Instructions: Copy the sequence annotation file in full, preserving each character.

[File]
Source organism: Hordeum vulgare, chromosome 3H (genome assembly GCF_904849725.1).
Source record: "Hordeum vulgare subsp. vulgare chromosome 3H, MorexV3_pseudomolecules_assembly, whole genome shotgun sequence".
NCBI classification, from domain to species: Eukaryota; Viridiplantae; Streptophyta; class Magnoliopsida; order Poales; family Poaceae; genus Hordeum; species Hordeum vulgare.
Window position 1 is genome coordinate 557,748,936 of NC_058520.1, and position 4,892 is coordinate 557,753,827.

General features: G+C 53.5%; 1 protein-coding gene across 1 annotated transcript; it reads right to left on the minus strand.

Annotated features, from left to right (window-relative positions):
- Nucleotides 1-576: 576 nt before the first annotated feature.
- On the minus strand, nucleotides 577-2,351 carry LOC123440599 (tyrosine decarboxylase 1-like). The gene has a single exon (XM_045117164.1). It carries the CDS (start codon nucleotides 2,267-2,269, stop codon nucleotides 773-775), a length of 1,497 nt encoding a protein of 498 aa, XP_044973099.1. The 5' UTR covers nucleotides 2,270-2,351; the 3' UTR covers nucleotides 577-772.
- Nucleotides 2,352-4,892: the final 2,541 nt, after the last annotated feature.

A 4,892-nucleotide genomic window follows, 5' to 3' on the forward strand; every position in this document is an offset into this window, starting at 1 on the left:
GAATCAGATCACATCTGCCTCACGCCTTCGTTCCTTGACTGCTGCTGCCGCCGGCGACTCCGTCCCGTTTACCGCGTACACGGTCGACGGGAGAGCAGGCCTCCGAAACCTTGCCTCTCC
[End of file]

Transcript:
Source organism: Hordeum vulgare, chromosome 3H (genome assembly GCF_904849725.1).
Source record: "Hordeum vulgare subsp. vulgare chromosome 3H, MorexV3_pseudomolecules_assembly, whole genome shotgun sequence".
NCBI classification, from domain to species: Eukaryota; Viridiplantae; Streptophyta; class Magnoliopsida; order Poales; family Poaceae; genus Hordeum; species Hordeum vulgare.
Window position 1 is genome coordinate 557,748,936 of NC_058520.1, and position 4,892 is coordinate 557,753,827.

General features: G+C 53.5%; 1 protein-coding gene across 1 annotated transcript; it reads right to left on the minus strand.

Annotated features, from left to right (window-relative positions):
- Nucleotides 1-576: 576 nt before the first annotated feature.
- On the minus strand, nucleotides 577-2,351 carry LOC123440599 (tyrosine decarboxylase 1-like). The gene has a single exon (XM_045117164.1). It carries the CDS (start codon nucleotides 2,267-2,269, stop codon nucleotides 773-775), a length of 1,497 nt encoding a protein of 498 aa, XP_044973099.1. The 5' UTR covers nucleotides 2,270-2,351; the 3' UTR covers nucleotides 577-772.
- Nucleotides 2,352-4,892: the final 2,541 nt, after the last annotated feature.

A 4,892-nucleotide genomic window follows, 5' to 3' on the forward strand; every position in this document is an offset into this window, starting at 1 on the left:
GAATCAGATCACATCTGCCTCACGCCTTCGTTCCTTGACTGCTGCTGCCGCCGGCGACTCCGTCCCGTTTACCGCGTACACGGTCGACGGGAGAGCAGGCCTCCGAAACCTTGCCTCTCC